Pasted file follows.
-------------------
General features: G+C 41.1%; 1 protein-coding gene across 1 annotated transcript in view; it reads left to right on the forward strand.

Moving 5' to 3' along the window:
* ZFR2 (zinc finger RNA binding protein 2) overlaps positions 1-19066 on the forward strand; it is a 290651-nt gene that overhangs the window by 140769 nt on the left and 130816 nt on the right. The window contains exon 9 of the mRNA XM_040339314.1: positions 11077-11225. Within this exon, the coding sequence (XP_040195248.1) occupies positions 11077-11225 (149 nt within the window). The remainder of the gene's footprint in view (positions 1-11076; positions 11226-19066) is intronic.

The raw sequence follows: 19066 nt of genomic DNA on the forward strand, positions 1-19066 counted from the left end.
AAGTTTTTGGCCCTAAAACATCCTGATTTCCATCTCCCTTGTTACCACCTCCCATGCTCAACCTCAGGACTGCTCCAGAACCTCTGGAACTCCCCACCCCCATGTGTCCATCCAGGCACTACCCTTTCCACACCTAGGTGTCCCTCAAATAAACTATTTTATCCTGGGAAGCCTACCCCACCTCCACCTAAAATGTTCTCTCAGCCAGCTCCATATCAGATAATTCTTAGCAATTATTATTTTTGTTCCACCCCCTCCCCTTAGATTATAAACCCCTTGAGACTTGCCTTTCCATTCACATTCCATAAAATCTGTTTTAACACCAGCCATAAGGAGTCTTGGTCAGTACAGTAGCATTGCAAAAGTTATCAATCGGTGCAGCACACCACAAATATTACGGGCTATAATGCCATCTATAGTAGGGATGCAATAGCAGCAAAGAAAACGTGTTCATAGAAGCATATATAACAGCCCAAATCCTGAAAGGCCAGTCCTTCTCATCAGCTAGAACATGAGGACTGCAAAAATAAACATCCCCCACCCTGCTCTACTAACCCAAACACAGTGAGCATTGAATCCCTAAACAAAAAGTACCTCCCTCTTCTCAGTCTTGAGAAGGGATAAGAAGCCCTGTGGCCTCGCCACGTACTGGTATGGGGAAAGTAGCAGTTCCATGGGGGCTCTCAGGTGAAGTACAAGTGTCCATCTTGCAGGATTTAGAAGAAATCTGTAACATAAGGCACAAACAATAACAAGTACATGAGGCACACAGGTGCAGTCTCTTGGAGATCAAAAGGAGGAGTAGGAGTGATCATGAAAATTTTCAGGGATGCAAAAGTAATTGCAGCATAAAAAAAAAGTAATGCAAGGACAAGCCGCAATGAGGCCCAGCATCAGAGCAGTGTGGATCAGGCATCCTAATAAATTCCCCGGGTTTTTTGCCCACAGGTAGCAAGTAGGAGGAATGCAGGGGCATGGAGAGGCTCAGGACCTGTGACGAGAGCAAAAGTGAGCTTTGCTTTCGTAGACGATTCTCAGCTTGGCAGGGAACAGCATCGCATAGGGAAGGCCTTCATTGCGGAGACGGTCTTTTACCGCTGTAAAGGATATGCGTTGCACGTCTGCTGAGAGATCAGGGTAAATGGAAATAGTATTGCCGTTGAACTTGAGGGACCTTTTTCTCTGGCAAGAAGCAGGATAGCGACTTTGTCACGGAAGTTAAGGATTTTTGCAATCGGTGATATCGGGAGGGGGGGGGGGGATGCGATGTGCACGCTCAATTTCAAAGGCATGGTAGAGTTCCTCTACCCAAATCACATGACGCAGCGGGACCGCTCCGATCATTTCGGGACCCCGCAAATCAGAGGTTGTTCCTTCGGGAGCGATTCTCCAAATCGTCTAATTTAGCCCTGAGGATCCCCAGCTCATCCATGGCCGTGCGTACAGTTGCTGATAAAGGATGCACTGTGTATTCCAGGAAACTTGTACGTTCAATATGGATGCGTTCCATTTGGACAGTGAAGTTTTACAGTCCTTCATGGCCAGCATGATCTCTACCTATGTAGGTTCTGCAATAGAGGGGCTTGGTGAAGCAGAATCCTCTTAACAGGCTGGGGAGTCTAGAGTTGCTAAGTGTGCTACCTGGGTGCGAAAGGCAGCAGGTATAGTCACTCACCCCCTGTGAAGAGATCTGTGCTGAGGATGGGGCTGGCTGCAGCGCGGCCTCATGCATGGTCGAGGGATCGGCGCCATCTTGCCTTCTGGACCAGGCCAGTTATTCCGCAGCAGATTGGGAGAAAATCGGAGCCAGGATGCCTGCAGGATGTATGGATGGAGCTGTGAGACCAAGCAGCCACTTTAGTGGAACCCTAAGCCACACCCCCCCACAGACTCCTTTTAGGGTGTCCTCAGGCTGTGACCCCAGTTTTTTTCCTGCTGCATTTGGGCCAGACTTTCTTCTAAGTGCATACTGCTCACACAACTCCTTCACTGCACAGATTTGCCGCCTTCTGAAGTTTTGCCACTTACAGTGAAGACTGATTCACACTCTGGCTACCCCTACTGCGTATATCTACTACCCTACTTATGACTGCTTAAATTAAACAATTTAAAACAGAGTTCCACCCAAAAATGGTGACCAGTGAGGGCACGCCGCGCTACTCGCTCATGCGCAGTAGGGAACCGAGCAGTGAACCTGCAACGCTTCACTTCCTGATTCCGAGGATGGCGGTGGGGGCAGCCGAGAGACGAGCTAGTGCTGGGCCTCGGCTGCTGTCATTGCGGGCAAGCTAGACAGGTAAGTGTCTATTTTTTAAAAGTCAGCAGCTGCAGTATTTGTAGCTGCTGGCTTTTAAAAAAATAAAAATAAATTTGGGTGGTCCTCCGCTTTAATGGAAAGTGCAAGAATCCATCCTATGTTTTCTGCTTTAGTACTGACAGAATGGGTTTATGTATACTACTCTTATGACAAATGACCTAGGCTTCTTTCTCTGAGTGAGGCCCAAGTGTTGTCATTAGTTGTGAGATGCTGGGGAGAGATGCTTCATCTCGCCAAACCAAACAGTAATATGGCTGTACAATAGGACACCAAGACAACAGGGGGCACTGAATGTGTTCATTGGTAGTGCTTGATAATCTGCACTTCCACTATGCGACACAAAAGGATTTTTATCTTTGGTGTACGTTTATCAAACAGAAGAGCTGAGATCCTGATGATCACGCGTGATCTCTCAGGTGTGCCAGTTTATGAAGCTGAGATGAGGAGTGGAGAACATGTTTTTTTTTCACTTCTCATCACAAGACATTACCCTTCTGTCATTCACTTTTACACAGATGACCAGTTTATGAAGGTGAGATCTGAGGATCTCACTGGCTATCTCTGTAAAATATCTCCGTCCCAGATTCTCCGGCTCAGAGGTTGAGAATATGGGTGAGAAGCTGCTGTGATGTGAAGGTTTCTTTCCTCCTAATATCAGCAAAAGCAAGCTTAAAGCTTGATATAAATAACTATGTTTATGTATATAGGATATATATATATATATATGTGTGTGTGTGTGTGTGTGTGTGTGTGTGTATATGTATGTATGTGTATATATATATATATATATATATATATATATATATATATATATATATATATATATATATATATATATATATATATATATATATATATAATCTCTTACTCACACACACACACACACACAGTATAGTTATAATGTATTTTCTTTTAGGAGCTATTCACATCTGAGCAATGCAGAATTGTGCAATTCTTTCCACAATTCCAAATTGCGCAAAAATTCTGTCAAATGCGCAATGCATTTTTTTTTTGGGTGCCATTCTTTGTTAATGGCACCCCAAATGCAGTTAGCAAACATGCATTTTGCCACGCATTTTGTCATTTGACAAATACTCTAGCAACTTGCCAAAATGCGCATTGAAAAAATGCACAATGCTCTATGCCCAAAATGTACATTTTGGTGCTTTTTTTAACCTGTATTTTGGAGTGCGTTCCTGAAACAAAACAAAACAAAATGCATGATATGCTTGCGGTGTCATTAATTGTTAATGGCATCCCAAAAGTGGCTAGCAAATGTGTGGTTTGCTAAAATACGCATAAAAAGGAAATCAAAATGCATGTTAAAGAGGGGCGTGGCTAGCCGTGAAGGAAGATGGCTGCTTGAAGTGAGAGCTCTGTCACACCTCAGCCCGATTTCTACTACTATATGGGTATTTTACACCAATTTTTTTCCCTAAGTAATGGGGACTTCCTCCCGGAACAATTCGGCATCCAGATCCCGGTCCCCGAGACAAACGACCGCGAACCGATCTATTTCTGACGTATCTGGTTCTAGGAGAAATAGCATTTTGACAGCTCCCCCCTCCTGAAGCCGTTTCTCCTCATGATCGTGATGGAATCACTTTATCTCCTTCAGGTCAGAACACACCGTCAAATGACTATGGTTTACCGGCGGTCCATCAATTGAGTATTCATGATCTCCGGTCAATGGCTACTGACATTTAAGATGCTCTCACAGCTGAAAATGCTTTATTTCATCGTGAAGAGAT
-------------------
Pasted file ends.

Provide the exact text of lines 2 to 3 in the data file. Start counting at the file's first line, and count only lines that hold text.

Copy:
Moving 5' to 3' along the window:
* ZFR2 (zinc finger RNA binding protein 2) overlaps positions 1-19066 on the forward strand; it is a 290651-nt gene that overhangs the window by 140769 nt on the left and 130816 nt on the right. The window contains exon 9 of the mRNA XM_040339314.1: positions 11077-11225. Within this exon, the coding sequence (XP_040195248.1) occupies positions 11077-11225 (149 nt within the window). The remainder of the gene's footprint in view (positions 1-11076; positions 11226-19066) is intronic.